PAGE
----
It has been so fun to see children everywhere reading my newest book, Only Room for Two. I wanted to offer a few free printables to go along with this adventurous story. From a dice game and dot to dots to a clever song about the book, these activities are sure to be a hit!
What is Only Room for Two about?
Blake and Natalie are on an adventure to the moon. New friends pop in to see what they are doing and ask to join. Blake and Natalie learn that you can always make room for more. In this timeless story of friendship, the children learn the value of teamwork and including others.
Only Room for Two Reviews
“Nicole Duggan’s exceptional storytelling and Samantha Morazzani’s vivid illustrations will delight readers of all ages. This engaging read aloud will nurture children’s emotional intelligence and support character building. Only Room for Two belongs on the bookshelves of every home, classroom, and library!” – Sarah Smith, teacher, mom
As a special education teacher, I appreciate how inclusive and engaging this story is. My students love this book and beg me to read it over and over again. -Ashley Lowman Berger, PhD, professor, educator
This book was fun, imaginative and gives a wonderful lesson on including others. The author does a great job of capturing the imagination of child’s play. My kids and I enjoyed the little adventure and are happy we added this book to our library. Before reading, my son asked why does a book called “only room for two” have 4 kids on the cover…just like us, you have to read to find out.
How refreshing – a delightful narrative that honors children as the competent, creative problem solvers they are! From the dreaming of space travel to the creation of a spaceship to the navigation of hurt feelings, Natalie and Blake meet every challenge with flexibility and generosity of spirit. The children know, there’s more than one way to get to space! What an excellent story to share with the children in your life!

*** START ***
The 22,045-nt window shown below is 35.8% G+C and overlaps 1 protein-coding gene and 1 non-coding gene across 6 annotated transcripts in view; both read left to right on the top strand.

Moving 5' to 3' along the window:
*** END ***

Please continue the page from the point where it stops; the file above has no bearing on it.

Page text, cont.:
As a mom to a 7-year-old, I can attest that balancing friendship, creative play, and inclusion has been one of our biggest battles. Kids at this age want to include their friends in play, but often struggle to imagine how to include them when there aren’t enough seats, enough room, or enough roles to play. This book directly addresses this issue from the unassuming approach of a fun story. Not only does it offer encouragement to include others in creative play, it also subtley suggests ways to kindly include YOURSELF in group play. I Iove that it helps kids to connect the dots from Blake and Natalie’s story to their own, allowing a journey of self-discovery that most children’s books don’t.
Teaching with Only Room for Two
Read alouds are a powerful teaching tool. This book models for children how to include others, but also how to ask to join an activity that you wish to be a part of. Both of those lessons take a lot of practice for children to learn and this book illustrates those concepts and gives them the language to use.
Use this story to talk with children about:
- problem solving
- space exploration
Only Room for Two Printables
Use these free printables with your students or children to extend the story of Only Room for Two.
Only Room for Two Dot to Dots
Print this dot to dot (numbers 1-20) to draw and then color the rocket from the book, Only Room for Two.
This alphabet dot to dot is fun to complete by connecting the letters A to Z. Then, color the rocket ship any way you want to.
Only Room for Two Cut and Paste
Here’s a rocket cut and paste printable for older children. Cut out the rocket (or cut it out for younger children), put the pieces in order, and paste the rocket together. This printable also goes with the Only Room for Two dice game (below).
Only Room for Two Dice Game
Cut out the pieces from the cut and paste activity (above) and grab dice to make this free Only Room for Two dice game. Roll the die. Collect the piece you rolled. When you have collected all 6 pieces, you win! Finally, glue them together to make the rocket.
Only Room for Two Song
My very talented friend, Shelby Smith, wrote this poem called “Heading for the Moon”. It is based on Only Room for Two. It’s sung to the tune of “Do Your Ears Hang Low?” Print the poem and use it as a shared reading opportunity in your classroom.
Download the Only Room for Two Printables